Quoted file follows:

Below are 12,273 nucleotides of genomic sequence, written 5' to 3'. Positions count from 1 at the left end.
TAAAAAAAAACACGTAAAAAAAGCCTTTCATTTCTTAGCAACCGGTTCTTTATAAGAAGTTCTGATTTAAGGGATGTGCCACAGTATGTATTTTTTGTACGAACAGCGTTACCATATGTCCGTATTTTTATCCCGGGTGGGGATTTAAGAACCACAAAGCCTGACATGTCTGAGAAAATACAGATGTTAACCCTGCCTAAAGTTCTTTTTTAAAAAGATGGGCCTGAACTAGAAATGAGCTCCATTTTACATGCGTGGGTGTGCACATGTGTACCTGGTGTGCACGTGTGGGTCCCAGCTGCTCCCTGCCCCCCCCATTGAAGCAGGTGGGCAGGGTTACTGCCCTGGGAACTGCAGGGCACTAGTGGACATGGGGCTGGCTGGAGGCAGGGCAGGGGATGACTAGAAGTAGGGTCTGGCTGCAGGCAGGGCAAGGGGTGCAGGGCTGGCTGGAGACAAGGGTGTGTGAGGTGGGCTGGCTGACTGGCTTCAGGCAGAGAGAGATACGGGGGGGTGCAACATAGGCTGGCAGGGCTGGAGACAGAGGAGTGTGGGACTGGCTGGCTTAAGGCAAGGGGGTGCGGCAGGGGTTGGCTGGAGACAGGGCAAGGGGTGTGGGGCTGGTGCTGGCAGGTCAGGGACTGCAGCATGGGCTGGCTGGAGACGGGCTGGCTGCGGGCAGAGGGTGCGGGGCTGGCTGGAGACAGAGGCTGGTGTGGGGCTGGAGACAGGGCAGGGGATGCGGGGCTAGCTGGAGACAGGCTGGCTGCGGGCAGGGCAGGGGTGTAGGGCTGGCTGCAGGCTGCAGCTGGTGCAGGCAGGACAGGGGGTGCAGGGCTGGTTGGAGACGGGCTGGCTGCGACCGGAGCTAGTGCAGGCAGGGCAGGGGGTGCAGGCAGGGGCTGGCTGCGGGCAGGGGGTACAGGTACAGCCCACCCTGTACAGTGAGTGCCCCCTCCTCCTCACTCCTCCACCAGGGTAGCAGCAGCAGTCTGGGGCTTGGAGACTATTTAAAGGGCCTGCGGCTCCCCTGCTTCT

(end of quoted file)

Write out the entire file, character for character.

Below are 12,273 nucleotides of genomic sequence, written 5' to 3'. Positions count from 1 at the left end.
TAAAAAAAAACACGTAAAAAAAGCCTTTCATTTCTTAGCAACCGGTTCTTTATAAGAAGTTCTGATTTAAGGGATGTGCCACAGTATGTATTTTTTGTACGAACAGCGTTACCATATGTCCGTATTTTTATCCCGGGTGGGGATTTAAGAACCACAAAGCCTGACATGTCTGAGAAAATACAGATGTTAACCCTGCCTAAAGTTCTTTTTTAAAAAGATGGGCCTGAACTAGAAATGAGCTCCATTTTACATGCGTGGGTGTGCACATGTGTACCTGGTGTGCACGTGTGGGTCCCAGCTGCTCCCTGCCCCCCCCATTGAAGCAGGTGGGCAGGGTTACTGCCCTGGGAACTGCAGGGCACTAGTGGACATGGGGCTGGCTGGAGGCAGGGCAGGGGATGACTAGAAGTAGGGTCTGGCTGCAGGCAGGGCAAGGGGTGCAGGGCTGGCTGGAGACAAGGGTGTGTGAGGTGGGCTGGCTGACTGGCTTCAGGCAGAGAGAGATACGGGGGGGTGCAACATAGGCTGGCAGGGCTGGAGACAGAGGAGTGTGGGACTGGCTGGCTTAAGGCAAGGGGGTGCGGCAGGGGTTGGCTGGAGACAGGGCAAGGGGTGTGGGGCTGGTGCTGGCAGGTCAGGGACTGCAGCATGGGCTGGCTGGAGACGGGCTGGCTGCGGGCAGAGGGTGCGGGGCTGGCTGGAGACAGAGGCTGGTGTGGGGCTGGAGACAGGGCAGGGGATGCGGGGCTAGCTGGAGACAGGCTGGCTGCGGGCAGGGCAGGGGTGTAGGGCTGGCTGCAGGCTGCAGCTGGTGCAGGCAGGACAGGGGGTGCAGGGCTGGTTGGAGACGGGCTGGCTGCGACCGGAGCTAGTGCAGGCAGGGCAGGGGGTGCAGGCAGGGGCTGGCTGCGGGCAGGGGGTACAGGTACAGCCCACCCTGTACAGTGAGTGCCCCCTCCTCCTCACTCCTCCACCAGGGTAGCAGCAGCAGTCTGGGGCTTGGAGACTATTTAAAGGGCCTGCGGCTCCCCTGCTTCT